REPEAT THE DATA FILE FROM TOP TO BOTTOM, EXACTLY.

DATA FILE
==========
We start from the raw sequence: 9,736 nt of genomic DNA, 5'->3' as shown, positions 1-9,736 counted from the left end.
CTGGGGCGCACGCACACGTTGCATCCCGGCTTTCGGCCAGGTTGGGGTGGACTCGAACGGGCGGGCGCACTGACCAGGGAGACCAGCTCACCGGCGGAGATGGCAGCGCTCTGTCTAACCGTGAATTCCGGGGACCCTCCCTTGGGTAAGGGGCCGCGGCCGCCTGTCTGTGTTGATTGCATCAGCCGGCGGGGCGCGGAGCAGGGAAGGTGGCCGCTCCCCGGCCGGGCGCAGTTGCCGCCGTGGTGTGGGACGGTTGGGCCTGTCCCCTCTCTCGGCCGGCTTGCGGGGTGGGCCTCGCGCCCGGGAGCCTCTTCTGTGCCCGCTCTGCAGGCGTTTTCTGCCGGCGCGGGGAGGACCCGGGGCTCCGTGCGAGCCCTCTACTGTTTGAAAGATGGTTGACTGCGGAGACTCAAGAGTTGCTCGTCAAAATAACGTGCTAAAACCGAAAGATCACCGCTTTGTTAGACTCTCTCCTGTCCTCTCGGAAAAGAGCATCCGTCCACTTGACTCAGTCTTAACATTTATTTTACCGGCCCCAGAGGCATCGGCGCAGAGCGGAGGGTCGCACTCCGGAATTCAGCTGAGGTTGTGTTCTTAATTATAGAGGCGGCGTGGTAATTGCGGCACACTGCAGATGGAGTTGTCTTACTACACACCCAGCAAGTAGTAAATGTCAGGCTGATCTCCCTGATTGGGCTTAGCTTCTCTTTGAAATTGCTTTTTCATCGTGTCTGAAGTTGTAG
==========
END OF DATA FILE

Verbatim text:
We start from the raw sequence: 9,736 nt of genomic DNA, 5'->3' as shown, positions 1-9,736 counted from the left end.
CTGGGGCGCACGCACACGTTGCATCCCGGCTTTCGGCCAGGTTGGGGTGGACTCGAACGGGCGGGCGCACTGACCAGGGAGACCAGCTCACCGGCGGAGATGGCAGCGCTCTGTCTAACCGTGAATTCCGGGGACCCTCCCTTGGGTAAGGGGCCGCGGCCGCCTGTCTGTGTTGATTGCATCAGCCGGCGGGGCGCGGAGCAGGGAAGGTGGCCGCTCCCCGGCCGGGCGCAGTTGCCGCCGTGGTGTGGGACGGTTGGGCCTGTCCCCTCTCTCGGCCGGCTTGCGGGGTGGGCCTCGCGCCCGGGAGCCTCTTCTGTGCCCGCTCTGCAGGCGTTTTCTGCCGGCGCGGGGAGGACCCGGGGCTCCGTGCGAGCCCTCTACTGTTTGAAAGATGGTTGACTGCGGAGACTCAAGAGTTGCTCGTCAAAATAACGTGCTAAAACCGAAAGATCACCGCTTTGTTAGACTCTCTCCTGTCCTCTCGGAAAAGAGCATCCGTCCACTTGACTCAGTCTTAACATTTATTTTACCGGCCCCAGAGGCATCGGCGCAGAGCGGAGGGTCGCACTCCGGAATTCAGCTGAGGTTGTGTTCTTAATTATAGAGGCGGCGTGGTAATTGCGGCACACTGCAGATGGAGTTGTCTTACTACACACCCAGCAAGTAGTAAATGTCAGGCTGATCTCCCTGATTGGGCTTAGCTTCTCTTTGAAATTGCTTTTTCATCGTGTCTGAAGTTGTAG